John Malone’s Genius Was Owning Infrastructure

I finished reading Cable Cowboy: John Malone and the Rise of the Modern Cable-TV Business. I learned a ton about Malone as well as the cable industry and its importance in technological evolution.

Cable systems own and are responsible for the wires that deliver digital information to and from consumers’ homes. This book illuminated the impact that cable companies have had on life as we know it, how valuable their last-mile delivery service has been over the years, and why they made John Malone a billionaire.

Cable has gone through three periods:

  • Antenna extension – In the 1950s, the big three broadcast networks (ABC, NBC, and CBS) ruled television, but their signals didn’t reach rural areas. Rural residents couldn’t watch the evening news or shows enjoyed by large and medium-sized towns. Cable entrepreneurs erected large antennas to pull down broadcast signals from TV stations in larger cities nearby. They ran wires to rural homes to pump the pirated broadcast signals to rural residents. These entrepreneurs charged a monthly fee but paid nothing for programming. Cable systems were antenna extensions that made broadcast networks more accessible.
  • Programming – Regulators outlawed the pirating of broadcast signals in the 1970s. In 1975, the upstart HBO and cable system owner Time Inc. used satellites to broadcast to consumers the Ali–Frazier boxing match live from the Philippines. This was revolutionary then and something the big three broadcasters couldn’t pull off. Satellites transformed cable economics. Programming exploded, with channels such as ESPN, Showtime, WGN, CNN, and BET launching. Demand for cable service in urban areas also exploded, kicking off a rush to wire every home in America for cable.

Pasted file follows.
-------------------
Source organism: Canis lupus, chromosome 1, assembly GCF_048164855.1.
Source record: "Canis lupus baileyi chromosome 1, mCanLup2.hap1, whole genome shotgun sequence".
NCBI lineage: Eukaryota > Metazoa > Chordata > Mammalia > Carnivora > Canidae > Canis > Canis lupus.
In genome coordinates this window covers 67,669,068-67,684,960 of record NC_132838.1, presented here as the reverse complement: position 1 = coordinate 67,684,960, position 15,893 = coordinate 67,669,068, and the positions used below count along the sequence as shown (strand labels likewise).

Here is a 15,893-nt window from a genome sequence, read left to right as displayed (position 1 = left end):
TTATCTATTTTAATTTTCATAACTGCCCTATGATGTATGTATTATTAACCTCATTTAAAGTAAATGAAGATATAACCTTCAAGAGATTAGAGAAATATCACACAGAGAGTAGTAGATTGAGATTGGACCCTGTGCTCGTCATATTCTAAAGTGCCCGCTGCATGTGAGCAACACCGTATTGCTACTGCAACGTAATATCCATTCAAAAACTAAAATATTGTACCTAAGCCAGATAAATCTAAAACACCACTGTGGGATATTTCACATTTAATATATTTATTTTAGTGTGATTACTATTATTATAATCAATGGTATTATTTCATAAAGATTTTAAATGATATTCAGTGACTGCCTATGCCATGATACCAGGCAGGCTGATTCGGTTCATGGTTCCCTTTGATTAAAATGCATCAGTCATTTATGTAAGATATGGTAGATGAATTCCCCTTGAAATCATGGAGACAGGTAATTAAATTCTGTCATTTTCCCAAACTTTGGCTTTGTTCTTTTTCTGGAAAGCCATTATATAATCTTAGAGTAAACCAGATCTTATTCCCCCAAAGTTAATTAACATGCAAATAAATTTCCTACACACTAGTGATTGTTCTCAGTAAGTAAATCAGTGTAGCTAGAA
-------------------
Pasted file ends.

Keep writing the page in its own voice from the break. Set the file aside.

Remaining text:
• Internet – By the 1990s, it was internet usage that was exploding in America. The internet was the future, but accessing it was still painful. Dial-up services, such as America Online (AOL), were slow. Cable became the best option for delivering fast internet access to homes. Internet entrepreneurs, including Microsoft’s Bill Gates and Paul Allen, each spent several billion dollars buying into cable companies so they could own part of the infrastructure delivering the products and services tech entrepreneurs created. Cable companies went from mainly providing access to unique programming to also providing access to the World Wide Web.

Malone was recruited to TCI in 1972, at the end of the antenna extension era, and was CEO until the company was sold to AT&T for $48 billion in 1998. While Malone couldn't have predicted how technology would evolve over his decades as CEO, he recognized the value in what TCI had. A direct line into American homes. A way to get data and information in and out of homes. His genius was keeping a finger on the pulse of where technology was going and partnering with the entrepreneurs building technology that improved consumers’ lives. Over the years, TCI partnered with and owned stakes in programming channels, satellite companies, cable box manufacturers, internet companies, and others while continually building its cable system and increasing the number of subscribers.

Malone’s career highlights to me that to have outsize success, predicting where technology is going isn’t necessary. Sometimes, owning the infrastructure that new technologies will likely rely on for distribution will be lucrative and allow you to continually benefit through numerous technology cycles.

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